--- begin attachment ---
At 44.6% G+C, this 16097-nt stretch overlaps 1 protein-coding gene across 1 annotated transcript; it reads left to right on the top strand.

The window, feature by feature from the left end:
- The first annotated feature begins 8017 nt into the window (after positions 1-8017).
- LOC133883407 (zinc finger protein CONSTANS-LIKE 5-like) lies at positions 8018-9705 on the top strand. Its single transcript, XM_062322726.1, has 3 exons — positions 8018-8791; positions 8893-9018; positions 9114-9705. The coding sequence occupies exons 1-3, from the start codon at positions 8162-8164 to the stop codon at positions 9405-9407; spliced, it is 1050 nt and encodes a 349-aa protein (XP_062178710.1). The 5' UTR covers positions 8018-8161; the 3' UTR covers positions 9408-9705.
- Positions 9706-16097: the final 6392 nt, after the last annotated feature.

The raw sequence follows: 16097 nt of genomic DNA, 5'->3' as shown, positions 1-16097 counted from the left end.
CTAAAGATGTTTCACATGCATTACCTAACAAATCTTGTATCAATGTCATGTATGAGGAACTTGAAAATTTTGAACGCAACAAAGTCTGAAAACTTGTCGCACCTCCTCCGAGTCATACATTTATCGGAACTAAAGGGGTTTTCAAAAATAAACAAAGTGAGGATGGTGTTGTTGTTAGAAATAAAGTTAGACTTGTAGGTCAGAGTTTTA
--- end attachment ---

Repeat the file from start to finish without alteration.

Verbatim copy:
At 44.6% G+C, this 16097-nt stretch overlaps 1 protein-coding gene across 1 annotated transcript; it reads left to right on the top strand.

The window, feature by feature from the left end:
- The first annotated feature begins 8017 nt into the window (after positions 1-8017).
- LOC133883407 (zinc finger protein CONSTANS-LIKE 5-like) lies at positions 8018-9705 on the top strand. Its single transcript, XM_062322726.1, has 3 exons — positions 8018-8791; positions 8893-9018; positions 9114-9705. The coding sequence occupies exons 1-3, from the start codon at positions 8162-8164 to the stop codon at positions 9405-9407; spliced, it is 1050 nt and encodes a 349-aa protein (XP_062178710.1). The 5' UTR covers positions 8018-8161; the 3' UTR covers positions 9408-9705.
- Positions 9706-16097: the final 6392 nt, after the last annotated feature.

The raw sequence follows: 16097 nt of genomic DNA, 5'->3' as shown, positions 1-16097 counted from the left end.
CTAAAGATGTTTCACATGCATTACCTAACAAATCTTGTATCAATGTCATGTATGAGGAACTTGAAAATTTTGAACGCAACAAAGTCTGAAAACTTGTCGCACCTCCTCCGAGTCATACATTTATCGGAACTAAAGGGGTTTTCAAAAATAAACAAAGTGAGGATGGTGTTGTTGTTAGAAATAAAGTTAGACTTGTAGGTCAGAGTTTTA